On 17 May, Nigerian writer, poet, and photographer Chibuihe Obi published an essay for Brittle Paper about the queerphobia he experienced in Nigeria. Since then, Obi has gone missing.
According to a Facebook post, those close with Obi believe he was kidnapped by a group of ‘homophobic thieves.’ Last heard from on 1 June, they believe Obi is being held for ransom.
The group allegedly responsible for the kidnapping is also targeting other LGBTI writers, threatening to ‘hunt them down and kill them.’
A friend who did not wish to be named told GSN, ‘The last time a friend of mine spoke with him, he was in Umuahia where his mother lives. But someone said he was in Owerri on 1 June, the day we lost contact with him. This second info is speculation; we use it because nobody knew his movement for sure.’
He said that the kidnappers had contacted several people connected with Obi. ‘Three of those people happened to be with us when they got the messages – that’s when we knew what had happened. Half of their messages are homophobic, death threats, promises to hunt down other queer writers.’
He said police in Nsukka had been notified of Obi’s disappearance.
‘I’ve longed to find the queer body in Nigerian literature documented with dignity, with respect. To find the queer body portrayed as being wronged, as deserving justice,’ Obi wrote in that essay for Brittle Paper.
‘For to search for one’s self in literature and not find it or to find it perpetually twisted and shunned and vilified is also violence, a different kind of violence. Nigeria’s literary scene has not been fair to the queer body. It has not been fair to the queer narrative. There are holes and gaps, gullies even, that no one is willing to close.’
Indeed, Nigeria’s queerphobia extends beyond the literary scene. The Nigerian government’s 2014 law prohibiting same-sex marriage also criminalized public displays of affection between same-sex couples and halts the work of organizations looking to help LGBTI individuals.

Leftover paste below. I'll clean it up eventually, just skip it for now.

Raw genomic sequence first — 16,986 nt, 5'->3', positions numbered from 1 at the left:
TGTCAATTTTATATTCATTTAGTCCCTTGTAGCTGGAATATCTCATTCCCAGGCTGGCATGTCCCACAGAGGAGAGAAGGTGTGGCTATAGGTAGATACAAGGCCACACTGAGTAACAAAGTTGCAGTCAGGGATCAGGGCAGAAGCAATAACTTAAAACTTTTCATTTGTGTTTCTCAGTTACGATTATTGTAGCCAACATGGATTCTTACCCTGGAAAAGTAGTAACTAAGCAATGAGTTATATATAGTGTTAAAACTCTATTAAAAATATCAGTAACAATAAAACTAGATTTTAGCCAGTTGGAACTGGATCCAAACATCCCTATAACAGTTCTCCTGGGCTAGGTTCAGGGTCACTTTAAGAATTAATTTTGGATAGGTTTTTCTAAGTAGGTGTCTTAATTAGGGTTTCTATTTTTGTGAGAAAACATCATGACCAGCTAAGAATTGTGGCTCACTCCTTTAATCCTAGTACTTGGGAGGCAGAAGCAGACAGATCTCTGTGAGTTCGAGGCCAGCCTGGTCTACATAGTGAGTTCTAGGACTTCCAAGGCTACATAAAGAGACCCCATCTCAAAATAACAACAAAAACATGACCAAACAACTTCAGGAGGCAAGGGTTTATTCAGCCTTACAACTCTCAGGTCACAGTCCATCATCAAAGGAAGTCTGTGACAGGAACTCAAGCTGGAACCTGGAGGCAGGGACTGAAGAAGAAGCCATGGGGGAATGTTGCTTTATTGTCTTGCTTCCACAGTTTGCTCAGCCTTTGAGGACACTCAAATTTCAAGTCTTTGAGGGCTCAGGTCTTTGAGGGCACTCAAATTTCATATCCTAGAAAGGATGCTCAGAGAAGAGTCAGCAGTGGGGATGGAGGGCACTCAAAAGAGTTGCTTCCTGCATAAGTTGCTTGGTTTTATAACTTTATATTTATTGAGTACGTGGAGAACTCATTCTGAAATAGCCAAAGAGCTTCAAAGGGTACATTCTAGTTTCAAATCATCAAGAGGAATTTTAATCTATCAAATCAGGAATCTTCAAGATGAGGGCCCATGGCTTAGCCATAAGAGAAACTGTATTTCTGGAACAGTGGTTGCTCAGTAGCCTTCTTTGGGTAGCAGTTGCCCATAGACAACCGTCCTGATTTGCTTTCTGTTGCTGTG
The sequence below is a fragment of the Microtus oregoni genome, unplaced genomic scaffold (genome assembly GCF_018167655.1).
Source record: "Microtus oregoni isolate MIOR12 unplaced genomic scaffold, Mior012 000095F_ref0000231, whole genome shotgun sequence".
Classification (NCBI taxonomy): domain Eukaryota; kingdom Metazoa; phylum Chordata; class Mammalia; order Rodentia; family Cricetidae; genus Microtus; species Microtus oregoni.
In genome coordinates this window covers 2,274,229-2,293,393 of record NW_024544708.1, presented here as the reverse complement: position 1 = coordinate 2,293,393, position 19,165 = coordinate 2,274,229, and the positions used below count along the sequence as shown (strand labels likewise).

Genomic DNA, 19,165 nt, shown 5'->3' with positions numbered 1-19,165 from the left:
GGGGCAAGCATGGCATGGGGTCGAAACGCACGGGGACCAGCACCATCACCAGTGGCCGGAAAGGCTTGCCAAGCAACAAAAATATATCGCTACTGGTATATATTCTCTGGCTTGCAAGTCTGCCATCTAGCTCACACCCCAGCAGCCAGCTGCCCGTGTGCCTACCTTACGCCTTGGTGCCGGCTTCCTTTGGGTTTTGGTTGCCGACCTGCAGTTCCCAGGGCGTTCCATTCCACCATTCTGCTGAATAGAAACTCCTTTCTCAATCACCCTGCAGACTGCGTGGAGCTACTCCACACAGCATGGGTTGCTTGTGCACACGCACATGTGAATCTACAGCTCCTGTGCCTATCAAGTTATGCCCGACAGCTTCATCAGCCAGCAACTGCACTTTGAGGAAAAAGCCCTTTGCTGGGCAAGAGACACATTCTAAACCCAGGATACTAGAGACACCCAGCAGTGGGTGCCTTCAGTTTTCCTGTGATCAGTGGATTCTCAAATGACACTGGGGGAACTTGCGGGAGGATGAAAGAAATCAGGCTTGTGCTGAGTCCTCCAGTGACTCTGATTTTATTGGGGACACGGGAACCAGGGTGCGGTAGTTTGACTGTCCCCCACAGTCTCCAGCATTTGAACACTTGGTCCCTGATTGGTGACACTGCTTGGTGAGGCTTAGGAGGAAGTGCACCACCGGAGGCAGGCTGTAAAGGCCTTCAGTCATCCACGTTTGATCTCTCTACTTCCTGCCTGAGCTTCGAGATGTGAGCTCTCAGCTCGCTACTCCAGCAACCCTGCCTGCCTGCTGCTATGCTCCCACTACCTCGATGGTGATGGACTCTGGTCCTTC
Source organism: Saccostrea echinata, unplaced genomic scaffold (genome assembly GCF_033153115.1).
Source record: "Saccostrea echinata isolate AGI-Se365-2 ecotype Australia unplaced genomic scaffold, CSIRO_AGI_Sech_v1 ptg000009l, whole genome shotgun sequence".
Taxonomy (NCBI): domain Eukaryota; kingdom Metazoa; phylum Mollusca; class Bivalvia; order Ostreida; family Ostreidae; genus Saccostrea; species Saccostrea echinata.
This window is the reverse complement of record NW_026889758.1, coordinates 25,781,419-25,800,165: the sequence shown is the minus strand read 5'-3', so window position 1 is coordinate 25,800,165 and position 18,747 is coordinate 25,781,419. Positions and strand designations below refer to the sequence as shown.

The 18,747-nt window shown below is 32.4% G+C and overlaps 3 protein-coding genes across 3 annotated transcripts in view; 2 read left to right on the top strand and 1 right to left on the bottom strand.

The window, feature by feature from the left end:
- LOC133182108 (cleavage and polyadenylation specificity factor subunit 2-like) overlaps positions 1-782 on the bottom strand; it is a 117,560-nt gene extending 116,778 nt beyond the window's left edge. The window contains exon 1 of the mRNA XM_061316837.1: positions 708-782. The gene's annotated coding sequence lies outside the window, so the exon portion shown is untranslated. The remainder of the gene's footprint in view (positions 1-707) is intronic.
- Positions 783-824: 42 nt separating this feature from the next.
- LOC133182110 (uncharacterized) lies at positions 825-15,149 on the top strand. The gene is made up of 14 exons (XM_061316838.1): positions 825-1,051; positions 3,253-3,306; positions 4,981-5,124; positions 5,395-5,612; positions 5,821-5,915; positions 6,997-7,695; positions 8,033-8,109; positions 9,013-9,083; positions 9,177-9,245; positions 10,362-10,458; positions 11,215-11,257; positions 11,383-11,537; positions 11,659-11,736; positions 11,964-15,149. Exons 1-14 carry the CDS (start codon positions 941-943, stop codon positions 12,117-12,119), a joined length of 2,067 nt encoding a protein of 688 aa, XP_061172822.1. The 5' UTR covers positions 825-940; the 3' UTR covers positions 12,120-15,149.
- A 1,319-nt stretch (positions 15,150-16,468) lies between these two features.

According to Human Rights Watch, ‘The law imposes a 14-year prison sentence on anyone who “[enters] into a same-sex marriage contract or civil union,” and a 10-year sentence on individuals or groups, including religious leaders, who “witness, abet, and aid the solemnization of a same-sex marriage or union.”
It imposes a 10-year prison sentence on those who “directly or indirectly make [a] public show of [a] same-sex amorous relationship” and anyone who “registers, operates, or participates in gay clubs, societies, and organizations,” including supporters of those groups.’
‘I am shocked and the increase of abuse against the LGBT people in Nigeria,’ says Reverend Jide Macaulay, an openly gay African theologian and founder of House of Rainbow.
‘The LGBTQ people are suffering and now there is a new crime of kidnapping those who dare to speak up, especially activists like Chibuihe Obi who use the media platform and blog to write about the abuses of LGBTQ people in Nigeria.’
‘This is not good, he states. ‘LGBTQ people in Nigeria deserves the full protection of the law, and not be terrified. It’s time to challenge the homophobia and ignorance of the society on the existence of lesbians and gays.’
GSN has reached out to Brittle Paper as well as Nigerian Senators Ben Murray-Bruce and Sola Adeyeye for comment.